Victoria mayor calls on leaders to pitch tents on Parliament Hill
CTV Vancouver Island
Published Monday, July 27, 2015 4:11PM PDT
Last Updated Tuesday, July 28, 2015 10:09AM PDT
Victoria’s mayor is ready to roll out her sleeping bag and take her fight for affordable housing to Ottawa in the lead-up to the federal election.
Lisa Helps took to Twitter Monday to call on fellow mayors all over the country – including Calgary’s Naheed Nenshi, Toronto’s John Tory and Vancouver’s Gregor Robertson – asking them to tent on Parliament Hill in protest over what she calls a lack of adequate funding for homelessness.
The proposal stems from a controversy swirling around a temporary tenting area proposed for the southwest corner of Victoria’s Topaz Park.
City Hall identified the park as the most favourable to host the tent city, which it said would help reduce the number of people sleeping on Victoria streets.
Residents held a rally at the park over the weekend over concern the camp would draw additional crime into the area.
“Our message is not ‘Not in our backyard,’” said Christopher Gordon, who said he lives 150 feet away from the site. “Our message is about the spillover that happens that won’t be managed.”
Helps has been urging residents to remain compassionate and patient with the proposal, and said the city is in a dilemma because there isn’t enough housing for the city’s homeless.
In a video statement issued via YouTube, Helps reiterated to residents that the city will be managed and secured by a service partner just like any of the city’s other shelters.
She also hammered the federal government for not stepping up to create more affordable housing in Victoria and other cities across the country.
“I’m going to be banging my fist and insisting that the federal government step up and help us as partners, because in the 21st century, in a first-world country, no city should be talking about having a temporary tenting area,” she said.
According to The Homeless Hub, a research network for homelessness in Canada, while the country’s population has increased by about 30 per cent in the last 25 years, annual national investment in housing has decreased by over 46 per cent.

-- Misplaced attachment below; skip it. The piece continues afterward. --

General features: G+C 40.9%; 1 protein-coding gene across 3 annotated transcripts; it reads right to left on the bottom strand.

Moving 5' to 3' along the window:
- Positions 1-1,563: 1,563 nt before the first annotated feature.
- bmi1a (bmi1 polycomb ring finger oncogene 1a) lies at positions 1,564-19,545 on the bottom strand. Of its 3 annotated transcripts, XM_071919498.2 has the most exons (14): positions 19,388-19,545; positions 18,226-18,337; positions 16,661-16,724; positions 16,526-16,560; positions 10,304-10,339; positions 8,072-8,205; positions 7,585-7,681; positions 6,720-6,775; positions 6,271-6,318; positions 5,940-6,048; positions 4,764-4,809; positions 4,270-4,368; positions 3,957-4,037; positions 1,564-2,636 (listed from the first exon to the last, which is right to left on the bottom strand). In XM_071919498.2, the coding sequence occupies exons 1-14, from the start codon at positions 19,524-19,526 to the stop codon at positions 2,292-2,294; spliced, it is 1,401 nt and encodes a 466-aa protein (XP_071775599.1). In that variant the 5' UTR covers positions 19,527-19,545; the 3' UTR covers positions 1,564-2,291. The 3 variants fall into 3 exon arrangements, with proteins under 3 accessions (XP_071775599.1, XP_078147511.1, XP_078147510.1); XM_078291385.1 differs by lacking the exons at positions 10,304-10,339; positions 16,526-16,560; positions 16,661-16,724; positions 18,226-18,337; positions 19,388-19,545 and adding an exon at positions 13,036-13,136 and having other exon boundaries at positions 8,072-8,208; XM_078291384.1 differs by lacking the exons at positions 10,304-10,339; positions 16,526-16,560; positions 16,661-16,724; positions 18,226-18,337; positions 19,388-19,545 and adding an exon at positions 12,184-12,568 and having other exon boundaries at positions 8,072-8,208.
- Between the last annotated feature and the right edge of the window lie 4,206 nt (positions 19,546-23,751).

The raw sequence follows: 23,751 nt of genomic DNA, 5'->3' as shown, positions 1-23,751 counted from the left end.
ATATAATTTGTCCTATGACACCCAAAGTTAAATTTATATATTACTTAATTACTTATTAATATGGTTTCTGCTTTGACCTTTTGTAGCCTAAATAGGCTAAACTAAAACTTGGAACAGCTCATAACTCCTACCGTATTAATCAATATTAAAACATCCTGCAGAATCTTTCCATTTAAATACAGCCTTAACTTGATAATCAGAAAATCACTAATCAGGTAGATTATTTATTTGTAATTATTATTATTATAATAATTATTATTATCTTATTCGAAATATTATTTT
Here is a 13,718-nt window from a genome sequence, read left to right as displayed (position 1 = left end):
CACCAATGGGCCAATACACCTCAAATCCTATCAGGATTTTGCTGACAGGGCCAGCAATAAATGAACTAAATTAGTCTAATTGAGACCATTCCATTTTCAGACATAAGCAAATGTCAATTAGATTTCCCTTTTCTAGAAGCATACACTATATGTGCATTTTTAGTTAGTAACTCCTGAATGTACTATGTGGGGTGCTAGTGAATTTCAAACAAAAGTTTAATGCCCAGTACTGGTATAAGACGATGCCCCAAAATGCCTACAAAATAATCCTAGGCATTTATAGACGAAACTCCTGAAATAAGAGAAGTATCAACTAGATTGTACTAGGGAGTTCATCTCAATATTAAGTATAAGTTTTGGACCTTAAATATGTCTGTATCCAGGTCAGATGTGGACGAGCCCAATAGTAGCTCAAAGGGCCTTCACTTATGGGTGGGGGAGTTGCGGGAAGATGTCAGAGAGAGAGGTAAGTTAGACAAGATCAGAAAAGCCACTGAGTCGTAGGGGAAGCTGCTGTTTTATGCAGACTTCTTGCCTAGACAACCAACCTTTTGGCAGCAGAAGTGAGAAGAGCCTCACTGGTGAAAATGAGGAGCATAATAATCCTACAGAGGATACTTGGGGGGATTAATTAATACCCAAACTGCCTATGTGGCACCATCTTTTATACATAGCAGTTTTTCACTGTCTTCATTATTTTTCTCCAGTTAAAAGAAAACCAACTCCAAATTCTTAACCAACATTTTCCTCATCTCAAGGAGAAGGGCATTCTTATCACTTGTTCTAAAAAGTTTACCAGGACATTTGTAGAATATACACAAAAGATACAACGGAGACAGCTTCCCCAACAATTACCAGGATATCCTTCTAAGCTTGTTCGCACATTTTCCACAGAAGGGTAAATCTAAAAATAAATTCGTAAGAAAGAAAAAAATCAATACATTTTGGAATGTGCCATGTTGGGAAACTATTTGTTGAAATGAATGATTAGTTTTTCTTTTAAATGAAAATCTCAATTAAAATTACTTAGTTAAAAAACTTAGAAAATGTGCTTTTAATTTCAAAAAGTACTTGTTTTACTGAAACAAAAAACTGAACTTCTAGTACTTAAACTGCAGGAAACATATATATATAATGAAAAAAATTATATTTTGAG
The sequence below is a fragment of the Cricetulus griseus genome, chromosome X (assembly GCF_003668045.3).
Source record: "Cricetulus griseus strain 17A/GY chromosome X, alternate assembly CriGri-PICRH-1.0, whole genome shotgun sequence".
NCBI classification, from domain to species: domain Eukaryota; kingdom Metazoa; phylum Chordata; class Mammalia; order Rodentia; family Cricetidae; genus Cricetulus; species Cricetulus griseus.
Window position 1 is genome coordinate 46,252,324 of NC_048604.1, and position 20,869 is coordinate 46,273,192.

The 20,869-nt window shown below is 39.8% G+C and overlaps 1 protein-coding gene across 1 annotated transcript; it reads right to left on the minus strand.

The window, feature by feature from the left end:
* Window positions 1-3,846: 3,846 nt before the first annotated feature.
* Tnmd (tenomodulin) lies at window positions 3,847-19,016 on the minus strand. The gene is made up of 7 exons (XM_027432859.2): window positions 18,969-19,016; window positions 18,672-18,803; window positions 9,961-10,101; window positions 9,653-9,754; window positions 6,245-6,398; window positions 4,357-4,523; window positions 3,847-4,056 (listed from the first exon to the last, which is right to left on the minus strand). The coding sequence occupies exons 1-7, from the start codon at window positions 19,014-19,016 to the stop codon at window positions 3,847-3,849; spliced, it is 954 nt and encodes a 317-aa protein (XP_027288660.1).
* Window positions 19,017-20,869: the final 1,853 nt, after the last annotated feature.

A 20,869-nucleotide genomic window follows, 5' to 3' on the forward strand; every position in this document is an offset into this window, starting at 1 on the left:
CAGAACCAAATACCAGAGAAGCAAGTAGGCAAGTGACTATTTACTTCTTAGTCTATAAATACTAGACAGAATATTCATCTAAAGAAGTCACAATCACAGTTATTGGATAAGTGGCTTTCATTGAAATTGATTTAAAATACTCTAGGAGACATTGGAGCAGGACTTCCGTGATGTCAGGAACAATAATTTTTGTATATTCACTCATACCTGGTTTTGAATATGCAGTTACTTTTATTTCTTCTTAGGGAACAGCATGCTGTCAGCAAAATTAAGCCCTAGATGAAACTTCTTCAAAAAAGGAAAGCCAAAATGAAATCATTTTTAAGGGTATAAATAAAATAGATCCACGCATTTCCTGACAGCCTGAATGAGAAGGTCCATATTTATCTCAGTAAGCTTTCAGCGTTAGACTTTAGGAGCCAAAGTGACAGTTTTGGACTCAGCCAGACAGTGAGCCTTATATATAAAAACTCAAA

In that same period, federal spending on low-income housing dropped from $115 to $60 per person, according to the network.
Responses to Helps’ callout have so far appeared cautious. Vancouver Mayor Gregor Robertson lauded her for drawing focus to the homelessness issue and said he wouldn’t rule out the idea.
“Mayors across the country have been calling for affordable housing and homelessness to be in the federal election agenda,” he said. “They’ve cut funding for many years, so I think we need to keep cranking up the attention on affordable housing across the country. Mayors need to step up and make sure our voices are heard on this for our cities.”
Other civic leaders showed support for Helps’ idea on Twitter, but stopped short of pledging to campout at Parliament Hill.
Meanwhile, the federal government says help is available for the willing.
“There’s very few more-than-single occupancy affordable housing units that are being built these days,” said Minister of State John Duncan. “That is all happening in communities that are welcoming it.”
Helps said she’ll attend Topaz Park Thursday at 7 p.m. to go on a walkabout of the proposed camp site and to hear concerns and ideas from residents.
Canadians are set to vote in the next federal election on Oct. 19.
With a report from CTV Vancouver Island's Scott Cunningham